The annual Shanghai Cooperation Organization summit convened in Dushanbe, Tajikistan on September 11 and 12. As befitting its origin as a regional security organization, the SCO mainly focused on security issues, from counterterrorism to Afghan stability, but also touched on economic cooperation. And in a major step forward in expanding its regional clout, the SCO finalized procedures for taking in new members, with India, Pakistan, and Iran first on the list.
Security issues are at the top of the SCO agenda, and terrorism continues to be the major security concern. Anti-terrorism is, not coincidentally, also a huge point of emphasis for China, the SCO’s de facto leader. In his speech at the summit, Chinese President Xi Jinping called for the SCO to “focus on combating religion-involved extremism and internet terrorism.” Xi also said SCO members should set up consultations regarding an eventual “anti-extremism” treaty. Ultimately, Xi wants to see regional players, led by the SCO, handling regional security, thus eliminating the need for extra-regional actors (especially the U.S.) As Xi put it, the SCO members “should take it as our own responsibility to safeguard regional security and stability, enhance our ability to maintain stability, continue to boost cooperation on law enforcement and security, and improve the existing cooperation mechanisms.”
Against the larger backdrop of counterterrorism, Afghanistan’s stability remains a major concern for SCO members. Of all the countries bordering Afghanistan, only one (Turkmenistan) is not an SCO member or observer state (and Afghanistan is an SCO observer itself). Thus, should Afghanistan’s security fall apart in the post-NATO era, the SCO would be on the front lines of the disaster.Enjoying this article? Click here to subscribe for full access. Just $5 a month.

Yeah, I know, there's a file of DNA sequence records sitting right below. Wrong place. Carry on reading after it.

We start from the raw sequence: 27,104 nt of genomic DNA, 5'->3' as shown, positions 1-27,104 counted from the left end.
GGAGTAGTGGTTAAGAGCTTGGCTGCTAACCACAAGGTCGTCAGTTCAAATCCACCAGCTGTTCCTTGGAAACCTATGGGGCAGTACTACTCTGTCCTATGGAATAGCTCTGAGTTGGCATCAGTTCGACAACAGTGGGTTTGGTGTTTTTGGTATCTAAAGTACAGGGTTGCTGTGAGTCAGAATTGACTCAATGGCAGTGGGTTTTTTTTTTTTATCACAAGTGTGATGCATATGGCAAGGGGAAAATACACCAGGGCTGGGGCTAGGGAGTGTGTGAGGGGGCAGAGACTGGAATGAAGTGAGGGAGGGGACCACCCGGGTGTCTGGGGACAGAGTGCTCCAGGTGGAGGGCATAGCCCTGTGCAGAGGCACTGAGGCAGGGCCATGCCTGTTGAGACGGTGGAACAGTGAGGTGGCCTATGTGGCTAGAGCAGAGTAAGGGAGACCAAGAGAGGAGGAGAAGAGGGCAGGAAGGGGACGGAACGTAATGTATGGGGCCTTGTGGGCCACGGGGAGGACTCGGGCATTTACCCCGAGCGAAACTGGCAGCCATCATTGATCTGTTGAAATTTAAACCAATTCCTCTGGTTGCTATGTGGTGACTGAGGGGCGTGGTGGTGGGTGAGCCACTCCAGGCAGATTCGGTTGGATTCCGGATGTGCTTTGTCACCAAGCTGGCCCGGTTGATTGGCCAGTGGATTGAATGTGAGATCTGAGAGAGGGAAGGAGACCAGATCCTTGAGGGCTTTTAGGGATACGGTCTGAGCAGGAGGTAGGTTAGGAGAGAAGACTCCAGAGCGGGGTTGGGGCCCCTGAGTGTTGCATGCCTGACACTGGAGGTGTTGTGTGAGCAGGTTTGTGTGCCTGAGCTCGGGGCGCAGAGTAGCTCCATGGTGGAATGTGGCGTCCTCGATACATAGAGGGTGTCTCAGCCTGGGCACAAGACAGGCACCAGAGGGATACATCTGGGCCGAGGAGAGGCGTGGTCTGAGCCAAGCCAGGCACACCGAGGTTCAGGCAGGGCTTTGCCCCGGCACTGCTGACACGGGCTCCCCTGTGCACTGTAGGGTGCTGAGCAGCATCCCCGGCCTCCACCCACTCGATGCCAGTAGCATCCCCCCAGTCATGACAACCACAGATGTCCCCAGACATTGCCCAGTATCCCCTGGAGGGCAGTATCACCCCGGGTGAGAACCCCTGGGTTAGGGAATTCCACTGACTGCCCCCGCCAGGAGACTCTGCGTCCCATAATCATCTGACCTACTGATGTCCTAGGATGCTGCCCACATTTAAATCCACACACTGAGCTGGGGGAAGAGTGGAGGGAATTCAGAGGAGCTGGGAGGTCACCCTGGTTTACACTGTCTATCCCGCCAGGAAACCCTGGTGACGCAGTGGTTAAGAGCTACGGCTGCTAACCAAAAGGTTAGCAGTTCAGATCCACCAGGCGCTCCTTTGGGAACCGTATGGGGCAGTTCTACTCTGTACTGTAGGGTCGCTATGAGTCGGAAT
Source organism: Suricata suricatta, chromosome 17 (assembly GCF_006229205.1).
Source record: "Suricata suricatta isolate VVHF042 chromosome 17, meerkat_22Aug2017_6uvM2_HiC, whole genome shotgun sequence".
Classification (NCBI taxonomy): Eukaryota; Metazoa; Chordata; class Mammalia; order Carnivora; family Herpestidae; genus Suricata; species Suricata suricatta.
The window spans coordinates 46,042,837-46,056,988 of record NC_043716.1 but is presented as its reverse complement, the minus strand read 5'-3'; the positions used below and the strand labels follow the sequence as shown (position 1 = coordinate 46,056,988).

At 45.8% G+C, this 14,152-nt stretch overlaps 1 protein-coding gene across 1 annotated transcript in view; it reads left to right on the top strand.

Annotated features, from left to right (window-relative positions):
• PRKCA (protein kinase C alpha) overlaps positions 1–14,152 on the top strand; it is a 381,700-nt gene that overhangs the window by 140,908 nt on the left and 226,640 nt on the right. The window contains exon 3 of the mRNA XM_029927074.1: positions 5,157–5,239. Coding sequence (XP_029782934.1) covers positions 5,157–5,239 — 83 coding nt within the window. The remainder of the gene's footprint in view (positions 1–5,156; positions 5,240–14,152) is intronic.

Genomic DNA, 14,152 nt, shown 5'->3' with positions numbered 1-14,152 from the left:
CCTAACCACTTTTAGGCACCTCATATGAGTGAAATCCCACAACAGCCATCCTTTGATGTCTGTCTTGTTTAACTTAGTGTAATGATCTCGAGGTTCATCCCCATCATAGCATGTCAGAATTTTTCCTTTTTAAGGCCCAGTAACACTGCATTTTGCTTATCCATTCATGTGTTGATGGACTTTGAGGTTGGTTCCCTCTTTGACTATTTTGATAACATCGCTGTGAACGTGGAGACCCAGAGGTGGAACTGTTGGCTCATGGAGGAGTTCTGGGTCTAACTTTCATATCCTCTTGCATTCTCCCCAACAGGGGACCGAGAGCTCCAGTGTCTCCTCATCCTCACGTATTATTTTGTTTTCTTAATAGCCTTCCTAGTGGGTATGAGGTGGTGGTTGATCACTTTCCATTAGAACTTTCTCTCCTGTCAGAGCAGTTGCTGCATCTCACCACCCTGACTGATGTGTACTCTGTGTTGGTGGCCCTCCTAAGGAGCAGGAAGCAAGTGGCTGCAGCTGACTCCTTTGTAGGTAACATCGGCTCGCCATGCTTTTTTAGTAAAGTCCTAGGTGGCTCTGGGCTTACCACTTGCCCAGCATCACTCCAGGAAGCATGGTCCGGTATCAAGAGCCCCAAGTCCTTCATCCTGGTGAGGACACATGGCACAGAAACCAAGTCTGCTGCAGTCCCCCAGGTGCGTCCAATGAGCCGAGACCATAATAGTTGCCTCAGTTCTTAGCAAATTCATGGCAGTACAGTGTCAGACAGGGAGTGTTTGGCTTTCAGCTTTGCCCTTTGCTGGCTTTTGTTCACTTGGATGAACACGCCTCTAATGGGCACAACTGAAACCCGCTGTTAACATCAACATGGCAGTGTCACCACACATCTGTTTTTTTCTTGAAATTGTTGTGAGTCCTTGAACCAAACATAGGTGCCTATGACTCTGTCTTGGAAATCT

Before the summit, China’s ambassador to Tajikistan told Xinhua that “SCO members are determined to turn Afghanistan into a country with genuine peace, stability and development, and [will] make concerted efforts with international community in this endeavor.” But, as with other regional security concerns, the SCO ideally wants to ensure Afghan security without having to rely on outside forces (namely, the U.S. and NATO). During this week’s summit, the SCO members voiced their support for “an Afghan-led and Afghan-owned reconciliation and reconstruction process” that allows Afghanistan to become “self-reliant.” Given the current disaster unfolding in Iraq, SCO members have good reason to be concerned about Kabul becoming overly dependent on U.S. support.
The SCO also made clear its position on the expansion of missile defense systems . “The unilateral and unlimited strengthening of missile defense systems by any individual state or any group of states will undermine international security and strategic stability,” the SCO declaration read. Expanded missile defense systems are a concern for both China and Russia, who protest the idea of new missile defense systems being set up by neighboring U.S. allies.